Sometimes I just have to laugh at the lengths to which scientism digs itself in ever deeper, which profering seemingly rational explanations. This time, of course, our story concerns that Mars "jelly doughnut" rock that wasn't in one photograph, and then, later, was there. This of course spouted various versions of the Windex Hypothesis (i.e., someone put it there, cleaned our solar panels, etc). This article was shared by Mr. T.M., and its worth reading, if only for the laughs:

NASA's 'Jelly Doughnut' Mars Rock Mystery Solved

Well, isn't that great news! Mystery solved! The rover, say scientists, simply picked up the rock which got stuck in one of its wheels, which then became unstuck and dropped where it was photographed.


Case solved!

No Windex Hypothesis to contend with!

But wait, there's a problem, now, with the rock itself. It isn't, thankfully, a Krispy Kreme jelly doughnut, but something "worse":

" Although researchers figured out where the rock came from, there are other weird aspects of the Pinnacle Island tale. Using Opportunity's tools, mission scientists have discovered that the rock has very high levels of sulfur and manganese. Both of those elements are water-soluble, suggesting that they were concentrated in the rock due to the "action of water," NASA officials said.

"'This may have happened just beneath the surface relatively recently, or it may have happened deeper below ground longer ago and then, by serendipity, erosion stripped away material above it and made it accessible to our wheels,' Arvidson said.":(Emphasis added)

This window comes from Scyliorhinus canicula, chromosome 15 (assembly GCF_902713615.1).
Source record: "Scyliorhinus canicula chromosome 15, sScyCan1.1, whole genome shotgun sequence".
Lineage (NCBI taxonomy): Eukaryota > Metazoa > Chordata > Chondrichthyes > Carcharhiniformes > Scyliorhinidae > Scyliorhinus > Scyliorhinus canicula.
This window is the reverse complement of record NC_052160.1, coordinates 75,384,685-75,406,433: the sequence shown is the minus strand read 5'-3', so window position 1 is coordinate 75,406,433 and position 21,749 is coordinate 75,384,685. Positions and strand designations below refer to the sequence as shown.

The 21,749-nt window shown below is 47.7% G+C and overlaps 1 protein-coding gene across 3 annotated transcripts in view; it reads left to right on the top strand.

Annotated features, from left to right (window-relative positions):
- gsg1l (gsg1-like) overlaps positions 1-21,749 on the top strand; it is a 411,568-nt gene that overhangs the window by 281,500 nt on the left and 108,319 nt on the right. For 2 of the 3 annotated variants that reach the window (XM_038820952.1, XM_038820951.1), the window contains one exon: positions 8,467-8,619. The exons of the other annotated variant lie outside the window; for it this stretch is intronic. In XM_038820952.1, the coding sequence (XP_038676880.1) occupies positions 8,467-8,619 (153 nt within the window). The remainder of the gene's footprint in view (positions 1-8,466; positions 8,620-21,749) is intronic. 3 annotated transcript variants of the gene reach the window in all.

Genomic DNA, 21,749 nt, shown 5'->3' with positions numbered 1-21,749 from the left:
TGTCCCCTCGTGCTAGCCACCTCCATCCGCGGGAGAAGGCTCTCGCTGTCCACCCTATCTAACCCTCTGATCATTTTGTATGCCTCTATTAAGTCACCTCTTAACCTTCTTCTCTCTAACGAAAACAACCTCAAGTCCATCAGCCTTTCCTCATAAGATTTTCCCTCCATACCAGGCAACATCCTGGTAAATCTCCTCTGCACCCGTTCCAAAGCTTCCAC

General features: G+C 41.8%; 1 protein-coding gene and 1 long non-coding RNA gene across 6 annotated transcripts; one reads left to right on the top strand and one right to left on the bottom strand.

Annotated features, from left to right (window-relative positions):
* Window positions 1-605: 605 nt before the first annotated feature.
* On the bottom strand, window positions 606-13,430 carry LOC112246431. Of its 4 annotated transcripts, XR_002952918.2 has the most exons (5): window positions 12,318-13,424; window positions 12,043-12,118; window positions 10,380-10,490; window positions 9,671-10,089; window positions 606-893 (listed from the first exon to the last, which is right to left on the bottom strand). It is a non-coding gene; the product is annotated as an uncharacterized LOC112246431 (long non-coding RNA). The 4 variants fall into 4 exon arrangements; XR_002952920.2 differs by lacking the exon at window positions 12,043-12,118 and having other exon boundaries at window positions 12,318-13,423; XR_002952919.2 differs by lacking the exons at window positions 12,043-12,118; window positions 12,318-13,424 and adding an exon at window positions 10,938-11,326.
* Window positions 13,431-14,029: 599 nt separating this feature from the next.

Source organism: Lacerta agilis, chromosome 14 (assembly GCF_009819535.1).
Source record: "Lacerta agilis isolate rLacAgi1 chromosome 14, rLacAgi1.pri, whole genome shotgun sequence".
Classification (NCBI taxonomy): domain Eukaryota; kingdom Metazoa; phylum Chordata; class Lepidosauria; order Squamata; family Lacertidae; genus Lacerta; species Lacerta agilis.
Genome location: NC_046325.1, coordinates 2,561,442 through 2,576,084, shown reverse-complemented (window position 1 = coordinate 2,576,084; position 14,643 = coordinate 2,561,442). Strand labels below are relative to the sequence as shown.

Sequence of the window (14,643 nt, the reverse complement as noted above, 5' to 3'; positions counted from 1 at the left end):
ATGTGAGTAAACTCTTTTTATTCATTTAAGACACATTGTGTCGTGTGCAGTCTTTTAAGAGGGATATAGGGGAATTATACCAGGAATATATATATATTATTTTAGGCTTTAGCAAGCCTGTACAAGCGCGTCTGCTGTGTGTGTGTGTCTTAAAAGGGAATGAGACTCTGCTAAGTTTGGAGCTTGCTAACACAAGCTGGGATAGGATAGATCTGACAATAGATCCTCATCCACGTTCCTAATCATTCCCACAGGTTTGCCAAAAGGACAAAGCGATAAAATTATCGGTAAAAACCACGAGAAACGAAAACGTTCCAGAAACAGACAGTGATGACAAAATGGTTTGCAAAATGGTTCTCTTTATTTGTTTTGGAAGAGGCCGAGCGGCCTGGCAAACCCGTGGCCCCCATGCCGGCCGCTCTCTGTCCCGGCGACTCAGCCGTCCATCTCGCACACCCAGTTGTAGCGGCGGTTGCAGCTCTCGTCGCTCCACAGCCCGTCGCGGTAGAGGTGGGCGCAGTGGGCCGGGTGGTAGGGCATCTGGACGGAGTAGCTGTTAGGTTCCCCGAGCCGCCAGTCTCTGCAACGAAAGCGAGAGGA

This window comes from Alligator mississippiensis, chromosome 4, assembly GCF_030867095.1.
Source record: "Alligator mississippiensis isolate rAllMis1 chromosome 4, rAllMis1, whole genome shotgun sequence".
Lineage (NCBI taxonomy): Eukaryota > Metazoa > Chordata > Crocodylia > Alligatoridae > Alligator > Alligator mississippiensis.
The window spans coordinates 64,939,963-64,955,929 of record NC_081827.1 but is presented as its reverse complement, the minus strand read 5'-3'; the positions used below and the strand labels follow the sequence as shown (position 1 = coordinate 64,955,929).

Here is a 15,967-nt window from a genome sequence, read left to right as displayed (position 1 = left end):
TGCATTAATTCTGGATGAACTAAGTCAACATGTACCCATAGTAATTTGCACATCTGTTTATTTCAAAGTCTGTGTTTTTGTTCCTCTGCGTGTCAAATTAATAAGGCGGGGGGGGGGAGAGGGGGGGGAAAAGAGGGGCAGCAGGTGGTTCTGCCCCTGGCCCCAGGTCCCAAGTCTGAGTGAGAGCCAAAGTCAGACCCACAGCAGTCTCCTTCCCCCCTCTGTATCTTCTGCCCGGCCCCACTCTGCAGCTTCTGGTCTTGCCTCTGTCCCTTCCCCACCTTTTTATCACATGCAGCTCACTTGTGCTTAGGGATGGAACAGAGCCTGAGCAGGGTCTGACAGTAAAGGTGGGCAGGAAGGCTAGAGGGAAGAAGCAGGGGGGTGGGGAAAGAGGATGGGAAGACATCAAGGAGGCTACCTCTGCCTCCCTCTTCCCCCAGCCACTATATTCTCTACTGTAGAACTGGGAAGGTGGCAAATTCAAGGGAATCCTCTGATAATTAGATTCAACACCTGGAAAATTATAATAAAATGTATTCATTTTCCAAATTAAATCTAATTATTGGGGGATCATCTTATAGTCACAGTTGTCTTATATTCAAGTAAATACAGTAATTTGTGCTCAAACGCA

In other words, now we have more evidence of water on Mars, and, if you're thinking closely, possible indications of something else (but I won't say what it is... that's one to think through on your own). In any case, we now have "serendipity" being promoted as a scientific explanation. I don't know about you, but I seem to recall my middle and high school science teachers as being a rather prosaic, unimaginative lot who would have promptly failed me if I had written that something happened "by serendipity."

Oh, and by the way, more good news: the wind has magically blown more dust off our solar panels than has been blown on to our solar panels:

"'We are now past the minimum solar-energy point of this Martian winter," Opportunity project manager John Callas, of NASA's Jet Propulsion Laboratory in Pasadena, Calif., said in a statement. "We now can expect to have more energy available each week. What's more, recent winds removed some dust from the rover's solar array. So we have higher performance from the array than the previous two winters.'"

...sigh... sometimes, you just have to shake your head...

See you on the flip side...

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Joseph P. Farrell

Joseph P. Farrell has a doctorate in patristics from the University of Oxford, and pursues research in physics, alternative history and science, and "strange stuff". His book The Giza DeathStar, for which the Giza Community is named, was published in the spring of 2002, and was his first venture into "alternative history and science".

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